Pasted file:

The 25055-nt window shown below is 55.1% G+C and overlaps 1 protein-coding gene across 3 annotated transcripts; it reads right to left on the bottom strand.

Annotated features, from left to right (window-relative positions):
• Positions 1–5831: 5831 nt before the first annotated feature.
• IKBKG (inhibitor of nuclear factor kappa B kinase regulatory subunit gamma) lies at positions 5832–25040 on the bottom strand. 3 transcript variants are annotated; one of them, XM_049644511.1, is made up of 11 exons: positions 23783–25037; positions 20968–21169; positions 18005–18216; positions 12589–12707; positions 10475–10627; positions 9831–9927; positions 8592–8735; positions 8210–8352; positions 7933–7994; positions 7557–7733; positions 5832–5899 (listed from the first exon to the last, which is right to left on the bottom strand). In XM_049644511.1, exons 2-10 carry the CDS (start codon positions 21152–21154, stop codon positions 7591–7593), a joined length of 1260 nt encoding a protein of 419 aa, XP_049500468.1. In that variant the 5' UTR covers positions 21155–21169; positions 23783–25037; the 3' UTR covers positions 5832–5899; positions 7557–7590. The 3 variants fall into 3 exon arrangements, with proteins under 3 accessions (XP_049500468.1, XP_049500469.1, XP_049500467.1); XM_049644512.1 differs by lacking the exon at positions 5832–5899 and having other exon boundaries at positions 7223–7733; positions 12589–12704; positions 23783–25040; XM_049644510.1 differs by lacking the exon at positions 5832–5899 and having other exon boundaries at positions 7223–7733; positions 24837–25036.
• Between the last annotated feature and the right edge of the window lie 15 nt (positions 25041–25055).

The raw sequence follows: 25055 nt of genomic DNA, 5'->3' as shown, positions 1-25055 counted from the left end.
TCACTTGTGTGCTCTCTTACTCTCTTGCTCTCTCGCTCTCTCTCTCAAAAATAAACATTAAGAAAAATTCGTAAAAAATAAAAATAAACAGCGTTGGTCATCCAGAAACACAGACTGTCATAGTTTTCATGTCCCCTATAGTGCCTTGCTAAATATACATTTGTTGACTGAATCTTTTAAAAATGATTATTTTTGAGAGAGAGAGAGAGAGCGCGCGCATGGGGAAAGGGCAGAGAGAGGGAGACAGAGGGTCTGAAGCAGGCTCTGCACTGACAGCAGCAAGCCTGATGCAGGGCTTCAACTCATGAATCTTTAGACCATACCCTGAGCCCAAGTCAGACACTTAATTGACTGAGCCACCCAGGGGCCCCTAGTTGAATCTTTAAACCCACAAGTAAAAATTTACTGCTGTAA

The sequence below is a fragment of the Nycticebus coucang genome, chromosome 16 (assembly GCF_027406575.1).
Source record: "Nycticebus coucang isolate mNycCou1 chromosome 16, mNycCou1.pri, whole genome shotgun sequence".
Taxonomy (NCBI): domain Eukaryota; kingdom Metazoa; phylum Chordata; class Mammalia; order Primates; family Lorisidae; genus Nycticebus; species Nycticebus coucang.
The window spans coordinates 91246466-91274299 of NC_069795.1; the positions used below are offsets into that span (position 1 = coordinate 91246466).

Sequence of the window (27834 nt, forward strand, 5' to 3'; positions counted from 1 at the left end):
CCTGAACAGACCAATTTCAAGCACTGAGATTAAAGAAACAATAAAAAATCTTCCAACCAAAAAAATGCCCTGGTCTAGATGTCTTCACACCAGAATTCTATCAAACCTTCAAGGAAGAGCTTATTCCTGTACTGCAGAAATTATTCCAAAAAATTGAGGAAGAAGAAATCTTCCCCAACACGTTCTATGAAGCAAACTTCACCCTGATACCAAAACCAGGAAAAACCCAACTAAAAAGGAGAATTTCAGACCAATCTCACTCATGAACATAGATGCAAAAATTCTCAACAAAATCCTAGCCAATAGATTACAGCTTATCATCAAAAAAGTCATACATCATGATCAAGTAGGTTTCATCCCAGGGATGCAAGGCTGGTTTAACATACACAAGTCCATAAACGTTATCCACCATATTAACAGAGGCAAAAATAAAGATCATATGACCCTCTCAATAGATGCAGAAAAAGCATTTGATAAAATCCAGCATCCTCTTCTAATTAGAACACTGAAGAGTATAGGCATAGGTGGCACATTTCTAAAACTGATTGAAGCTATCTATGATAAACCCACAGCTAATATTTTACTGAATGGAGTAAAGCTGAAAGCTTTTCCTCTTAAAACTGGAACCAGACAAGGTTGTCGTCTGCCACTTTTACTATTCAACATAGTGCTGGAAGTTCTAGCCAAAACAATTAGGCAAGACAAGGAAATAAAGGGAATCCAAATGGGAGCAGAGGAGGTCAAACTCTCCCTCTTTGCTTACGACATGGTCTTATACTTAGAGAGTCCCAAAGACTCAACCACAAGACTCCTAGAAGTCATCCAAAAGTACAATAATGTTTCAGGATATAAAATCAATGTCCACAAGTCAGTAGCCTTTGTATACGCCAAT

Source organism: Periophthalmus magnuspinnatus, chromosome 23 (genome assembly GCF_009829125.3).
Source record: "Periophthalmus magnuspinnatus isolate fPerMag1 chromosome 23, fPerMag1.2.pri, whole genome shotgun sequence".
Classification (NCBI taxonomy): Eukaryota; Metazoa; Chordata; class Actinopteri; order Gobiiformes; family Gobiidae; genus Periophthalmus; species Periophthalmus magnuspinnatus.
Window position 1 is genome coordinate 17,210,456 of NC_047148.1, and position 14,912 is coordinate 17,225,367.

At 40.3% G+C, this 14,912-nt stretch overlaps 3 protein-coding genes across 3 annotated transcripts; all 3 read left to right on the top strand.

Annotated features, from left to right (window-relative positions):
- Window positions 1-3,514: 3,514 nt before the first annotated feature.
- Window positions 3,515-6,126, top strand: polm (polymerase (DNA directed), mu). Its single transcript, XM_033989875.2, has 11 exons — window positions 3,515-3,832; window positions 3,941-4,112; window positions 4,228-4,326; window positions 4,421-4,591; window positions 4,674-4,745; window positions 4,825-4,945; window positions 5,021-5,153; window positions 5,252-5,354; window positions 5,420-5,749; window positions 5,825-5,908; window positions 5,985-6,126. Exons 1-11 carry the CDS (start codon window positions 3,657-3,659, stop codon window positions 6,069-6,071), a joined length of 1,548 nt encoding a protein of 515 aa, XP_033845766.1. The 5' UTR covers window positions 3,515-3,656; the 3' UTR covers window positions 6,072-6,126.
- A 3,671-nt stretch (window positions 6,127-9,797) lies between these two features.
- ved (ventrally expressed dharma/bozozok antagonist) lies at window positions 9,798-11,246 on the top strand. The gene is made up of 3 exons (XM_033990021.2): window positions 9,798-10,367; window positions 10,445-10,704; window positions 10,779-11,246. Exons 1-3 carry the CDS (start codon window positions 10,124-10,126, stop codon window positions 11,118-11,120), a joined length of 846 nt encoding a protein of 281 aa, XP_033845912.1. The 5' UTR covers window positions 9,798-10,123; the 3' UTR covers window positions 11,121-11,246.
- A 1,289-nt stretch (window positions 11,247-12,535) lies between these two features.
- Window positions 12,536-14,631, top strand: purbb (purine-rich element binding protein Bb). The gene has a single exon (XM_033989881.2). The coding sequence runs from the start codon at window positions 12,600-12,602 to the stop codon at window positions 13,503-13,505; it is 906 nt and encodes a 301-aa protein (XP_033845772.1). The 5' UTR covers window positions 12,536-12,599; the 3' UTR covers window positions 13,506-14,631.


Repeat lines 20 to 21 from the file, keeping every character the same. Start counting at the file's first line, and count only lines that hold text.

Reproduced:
- Window positions 1-3,514: 3,514 nt before the first annotated feature.
- Window positions 3,515-6,126, top strand: polm (polymerase (DNA directed), mu). Its single transcript, XM_033989875.2, has 11 exons — window positions 3,515-3,832; window positions 3,941-4,112; window positions 4,228-4,326; window positions 4,421-4,591; window positions 4,674-4,745; window positions 4,825-4,945; window positions 5,021-5,153; window positions 5,252-5,354; window positions 5,420-5,749; window positions 5,825-5,908; window positions 5,985-6,126. Exons 1-11 carry the CDS (start codon window positions 3,657-3,659, stop codon window positions 6,069-6,071), a joined length of 1,548 nt encoding a protein of 515 aa, XP_033845766.1. The 5' UTR covers window positions 3,515-3,656; the 3' UTR covers window positions 6,072-6,126.